Amidst all of this, Paul did not break character. He even blessed and broke bread. More of Paul’s leadership can be seen in the verses that precede this passage (story shortened in this preaching aid for brevity)—including a classic Pauline “I told you so” (v.21)—and in the next chapter as he heals the eccentric people of Malta, evangelizes, and survives a snake bite. In Paul’s work in this passage, we have a few considerations:
Paul’s anchor was not below, but above
Paul’s lifeboat was his trust in the Spirit
God’s help came from among them for the sake of being saved together (Paul), rather than from outside them on account of one individual (Jonah…although parallels can be drawn between Jonah’s self-sacrifice and Jesus’s own)
the others’ salvation came by the grace-filled witness of a prisoner (Paul), not as collateral in the smiting judgment of God (Jonah)
In the mission of Jesus, you’re never really shipwrecked. You simply wash up on a new Kingdom beachhead.
Jesus calming the storm on the Sea of Galilee is obviously a good reference as well, but that can also be saved for the “Lakes” portion of this series since the Sea of Galilee is more of a big lake, certainly in the way we interact with lakes vis a vis oceans today. Finally, with reference again to Paul’s resilience and character, we can ask who we are when we go to the beach, or anywhere on vacation for that matter. Are we different people when we are in a different setting? When things are relaxed? When things are tense? Paul’s intrepidity reminds us that no matter where we go and by whom we are surrounded, we have the opportunity and call to be on God’s mission. Whether we are on a voyage or whether we are like the “townies” in Malta who have always considered themselves helpers and friends to those in distress on the waves, God is on mission and we are His missionaries.
Allen Thompson is senior pastor at Fairview Presbyterian Church in North Augusta, South Carolina. Allen attended Pittsburgh Seminary (M.Div.) and Fuller Seminary (D.Min.) His wife, Kelsey, is a Marriage and Family Therapist, and they have two children.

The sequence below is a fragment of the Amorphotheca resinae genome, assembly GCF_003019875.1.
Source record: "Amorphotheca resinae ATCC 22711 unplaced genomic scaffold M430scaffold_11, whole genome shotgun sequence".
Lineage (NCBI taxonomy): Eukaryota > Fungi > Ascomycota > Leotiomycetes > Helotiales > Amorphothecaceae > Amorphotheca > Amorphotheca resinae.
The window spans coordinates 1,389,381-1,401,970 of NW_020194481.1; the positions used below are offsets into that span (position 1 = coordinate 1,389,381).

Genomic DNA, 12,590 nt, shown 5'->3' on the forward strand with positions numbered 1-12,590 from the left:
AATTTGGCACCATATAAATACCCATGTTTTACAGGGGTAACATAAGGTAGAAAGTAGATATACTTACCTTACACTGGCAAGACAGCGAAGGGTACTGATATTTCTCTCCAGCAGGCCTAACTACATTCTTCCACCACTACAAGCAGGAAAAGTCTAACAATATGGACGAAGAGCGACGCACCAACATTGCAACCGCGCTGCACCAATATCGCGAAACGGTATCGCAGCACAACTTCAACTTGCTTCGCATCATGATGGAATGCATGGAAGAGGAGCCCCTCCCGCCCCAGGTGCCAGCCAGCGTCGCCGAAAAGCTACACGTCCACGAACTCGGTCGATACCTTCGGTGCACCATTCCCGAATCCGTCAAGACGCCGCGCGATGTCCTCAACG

Allen enjoys golf, hiking, camping, cooking pigs, ice climbing, and live music. He loves to imagine being in the story and culture of the Bible, wondering how we might have responded to God then and how we can follow Jesus now. As an “ideas” person, Allen is passionate about working with others to find out how God is calling us to use the many gifts and resources the Holy Spirit provides.
Allen holds a Doctor of Ministry (Fuller Theological Seminary) and a Master of Divinity (Pittsburgh Theological Seminary).
Real courage is when you know you’re licked before you begin, but you begin anyway and see it through no matter what.
-Harper Lee, To Kill a Mockingbird
The sight of any trouble strikes terror into the heart of those who do not have faith, but those who trust Him say, “Here comes my food!”
Hardships Force our Roots to Go Deep So When Struggles Come, We Are Prepared
A. Parnell Bailey visited an orange grove where an irrigation pump had broken down. The season was unusually dry and some of the trees were beginning to die for lack of water. The man giving the tour then took Bailey to his own orchard where irrigation was used sparingly.
“These trees could go without rain for another 2 weeks,” he said. “You see, when they were young, I frequently kept water from them. This hardship caused them to send their roots deeper into the soil in search of moisture. Now mine are the deepest-rooted trees in the area. While others are being scorched by the sun, these are finding moisture at a greater depth.”
Our Daily Bread